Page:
Green Prevention is always better than cure, right? To keep your boxwoods looking green and healthy, consider these preventive measures:

  1. Proper Watering: Water your boxwoods deeply and infrequently to encourage deep root growth. Avoid overwatering, as it can lead to root rot.
  2. Mulching: Apply a layer of organic mulch around the base of your boxwoods to help retain soil moisture and regulate temperature.
  3. Regular Pruning: Prune your boxwoods regularly to maintain their desired shape and encourage healthy growth. This also helps improve airflow, reducing the risk of disease.
  4. Monitoring and Early Detection: Keep a close eye on your boxwoods for any signs of pests, diseases, or nutrient deficiencies. Early detection allows for prompt action and prevents further damage.

By following these preventive measures and providing proper care, you can ensure that your boxwoods stay green and beautiful for years to come!

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Frequently Asked Questions about Boxwood

Care Let’s address some common questions about caring for boxwoods:

How often should I prune my boxwoods?

Pruning frequency depends on the desired shape and size of your boxwoods. Generally, light pruning can be done throughout the year, but major shaping should be done in late winter or early spring before new growth begins.

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Can I grow boxwoods in containers?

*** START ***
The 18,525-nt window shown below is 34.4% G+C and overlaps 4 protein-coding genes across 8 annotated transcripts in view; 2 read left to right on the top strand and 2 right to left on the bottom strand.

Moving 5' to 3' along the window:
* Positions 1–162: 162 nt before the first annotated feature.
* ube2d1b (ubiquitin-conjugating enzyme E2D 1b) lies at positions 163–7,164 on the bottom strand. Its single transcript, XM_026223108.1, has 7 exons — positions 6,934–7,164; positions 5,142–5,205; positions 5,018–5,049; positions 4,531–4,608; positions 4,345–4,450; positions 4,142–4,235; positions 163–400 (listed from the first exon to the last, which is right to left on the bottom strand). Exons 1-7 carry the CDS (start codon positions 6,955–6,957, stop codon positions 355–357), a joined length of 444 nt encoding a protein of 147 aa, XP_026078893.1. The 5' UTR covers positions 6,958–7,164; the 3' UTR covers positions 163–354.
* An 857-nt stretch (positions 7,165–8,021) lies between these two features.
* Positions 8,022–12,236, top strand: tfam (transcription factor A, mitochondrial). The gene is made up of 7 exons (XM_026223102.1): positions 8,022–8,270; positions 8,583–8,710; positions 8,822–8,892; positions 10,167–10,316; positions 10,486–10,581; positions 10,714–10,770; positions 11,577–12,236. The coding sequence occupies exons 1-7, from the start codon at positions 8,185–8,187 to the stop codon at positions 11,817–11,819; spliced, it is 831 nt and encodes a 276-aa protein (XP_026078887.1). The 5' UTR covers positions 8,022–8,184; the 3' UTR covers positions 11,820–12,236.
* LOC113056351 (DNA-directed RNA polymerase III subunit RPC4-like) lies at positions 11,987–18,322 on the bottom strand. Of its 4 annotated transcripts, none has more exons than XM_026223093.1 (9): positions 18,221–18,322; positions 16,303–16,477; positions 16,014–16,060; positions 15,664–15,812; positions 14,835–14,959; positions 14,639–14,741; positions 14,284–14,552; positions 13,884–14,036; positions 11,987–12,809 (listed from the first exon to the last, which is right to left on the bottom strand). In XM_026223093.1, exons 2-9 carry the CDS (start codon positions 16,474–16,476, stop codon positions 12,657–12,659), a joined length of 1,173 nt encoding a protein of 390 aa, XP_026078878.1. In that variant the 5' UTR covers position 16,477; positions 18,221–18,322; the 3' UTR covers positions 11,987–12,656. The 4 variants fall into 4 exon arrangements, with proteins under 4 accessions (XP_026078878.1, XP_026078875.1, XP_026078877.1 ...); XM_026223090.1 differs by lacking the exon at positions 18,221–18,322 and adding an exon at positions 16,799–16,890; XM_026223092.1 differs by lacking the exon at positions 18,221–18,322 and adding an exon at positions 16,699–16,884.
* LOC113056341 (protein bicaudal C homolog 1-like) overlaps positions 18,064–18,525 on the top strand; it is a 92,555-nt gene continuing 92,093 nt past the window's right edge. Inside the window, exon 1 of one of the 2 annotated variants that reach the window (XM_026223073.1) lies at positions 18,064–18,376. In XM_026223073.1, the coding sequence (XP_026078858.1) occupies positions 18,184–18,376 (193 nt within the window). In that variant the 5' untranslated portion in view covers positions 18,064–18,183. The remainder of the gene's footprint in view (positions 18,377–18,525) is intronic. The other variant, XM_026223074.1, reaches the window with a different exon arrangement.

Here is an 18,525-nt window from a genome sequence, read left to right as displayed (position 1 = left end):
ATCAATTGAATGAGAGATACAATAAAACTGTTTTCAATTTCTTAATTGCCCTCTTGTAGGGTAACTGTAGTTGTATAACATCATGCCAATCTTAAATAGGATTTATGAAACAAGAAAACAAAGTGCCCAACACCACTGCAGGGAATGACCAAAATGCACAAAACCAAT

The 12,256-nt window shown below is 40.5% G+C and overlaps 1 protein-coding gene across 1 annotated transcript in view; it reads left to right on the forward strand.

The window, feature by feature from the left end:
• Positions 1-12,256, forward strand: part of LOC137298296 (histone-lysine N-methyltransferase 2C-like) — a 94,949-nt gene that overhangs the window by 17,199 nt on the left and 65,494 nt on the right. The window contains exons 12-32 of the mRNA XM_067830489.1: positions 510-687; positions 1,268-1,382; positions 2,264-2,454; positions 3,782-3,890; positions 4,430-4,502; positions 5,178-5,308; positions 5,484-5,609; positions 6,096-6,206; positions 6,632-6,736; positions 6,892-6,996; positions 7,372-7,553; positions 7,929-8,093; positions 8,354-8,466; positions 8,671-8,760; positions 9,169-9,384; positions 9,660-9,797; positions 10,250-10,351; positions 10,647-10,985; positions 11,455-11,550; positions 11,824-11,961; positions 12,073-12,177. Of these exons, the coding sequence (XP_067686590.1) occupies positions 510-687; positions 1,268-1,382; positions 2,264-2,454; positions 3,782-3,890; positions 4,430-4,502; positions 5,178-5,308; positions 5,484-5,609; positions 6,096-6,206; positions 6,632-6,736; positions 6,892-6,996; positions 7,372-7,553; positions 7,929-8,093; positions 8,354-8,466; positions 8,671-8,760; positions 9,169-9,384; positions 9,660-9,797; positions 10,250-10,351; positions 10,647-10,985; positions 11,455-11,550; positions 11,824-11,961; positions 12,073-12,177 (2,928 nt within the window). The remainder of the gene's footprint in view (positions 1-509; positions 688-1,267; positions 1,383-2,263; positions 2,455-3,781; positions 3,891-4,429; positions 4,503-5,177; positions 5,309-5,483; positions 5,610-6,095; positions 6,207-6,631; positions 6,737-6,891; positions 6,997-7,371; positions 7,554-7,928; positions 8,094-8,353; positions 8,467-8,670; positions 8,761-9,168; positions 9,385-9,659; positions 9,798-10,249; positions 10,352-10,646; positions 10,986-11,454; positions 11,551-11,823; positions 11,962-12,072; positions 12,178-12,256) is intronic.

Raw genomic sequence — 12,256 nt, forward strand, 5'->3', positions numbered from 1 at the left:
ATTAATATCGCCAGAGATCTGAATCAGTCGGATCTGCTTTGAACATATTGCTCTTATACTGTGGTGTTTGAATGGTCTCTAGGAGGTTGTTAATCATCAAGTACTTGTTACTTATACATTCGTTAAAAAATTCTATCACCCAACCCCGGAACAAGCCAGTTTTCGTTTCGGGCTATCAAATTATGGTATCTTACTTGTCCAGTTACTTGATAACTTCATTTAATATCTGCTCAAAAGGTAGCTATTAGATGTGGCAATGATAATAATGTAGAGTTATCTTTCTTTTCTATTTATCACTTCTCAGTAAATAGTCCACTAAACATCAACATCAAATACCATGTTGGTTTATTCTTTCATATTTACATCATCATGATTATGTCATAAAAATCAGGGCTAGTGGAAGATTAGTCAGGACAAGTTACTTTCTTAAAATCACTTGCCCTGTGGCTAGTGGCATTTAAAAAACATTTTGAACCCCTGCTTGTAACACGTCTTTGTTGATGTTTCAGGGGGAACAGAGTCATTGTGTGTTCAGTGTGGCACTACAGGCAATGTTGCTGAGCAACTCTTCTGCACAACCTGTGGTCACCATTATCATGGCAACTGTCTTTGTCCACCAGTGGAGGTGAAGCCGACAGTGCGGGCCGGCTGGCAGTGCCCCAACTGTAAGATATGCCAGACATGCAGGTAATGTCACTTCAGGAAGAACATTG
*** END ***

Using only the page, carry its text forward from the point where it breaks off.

Yes, boxwoods can be grown in containers. Just make sure to choose a container with good drainage, use a well-draining potting mix, and water regularly to prevent the soil from drying out.

How much sun do boxwoods need?

Boxwoods thrive in full to partial sun. Ideally, they should receive at least 4-6 hours of sunlight per day. However, they can tolerate some shade as well.

Are boxwoods deer-resistant?

Yes, boxwoods are considered deer-resistant. However, hungry deer may still nibble on them during periods of food scarcity, so it’s best to use additional deer deterrents if deer are a common issue in your area.


Caring for boxwoods and keeping them green and healthy requires a little understanding, attention, and proactive care. By identifying the causes of yellowing and taking appropriate steps, such as adjusting watering, providing nutrients, and addressing pests or diseases, you can restore your boxwoods to their lush green beauty. Remember to implement preventive measures, like proper watering, regular pruning, and monitoring for any issues. With proper care, your boxwoods will continue to bring beauty and elegance to your garden for years to come.

About the author

Victoria Nelson

Victoria Nelson is a passionate gardener with over a decade of experience in horticulture and sustainable gardening practices. With a degree in Horticulture, she has a deep understanding of plants, garden design, and eco-friendly gardening techniques. Victoria aims to inspire and educate gardeners of all skill levels through her engaging articles, offering practical advice drawn from her own experiences. She believes in creating beautiful, biodiverse gardens that support local wildlife. When not writing or gardening, Victoria enjoys exploring new gardens and connecting with the gardening community. Her enthusiasm for gardening is infectious, making her a cherished source of knowledge and inspiration.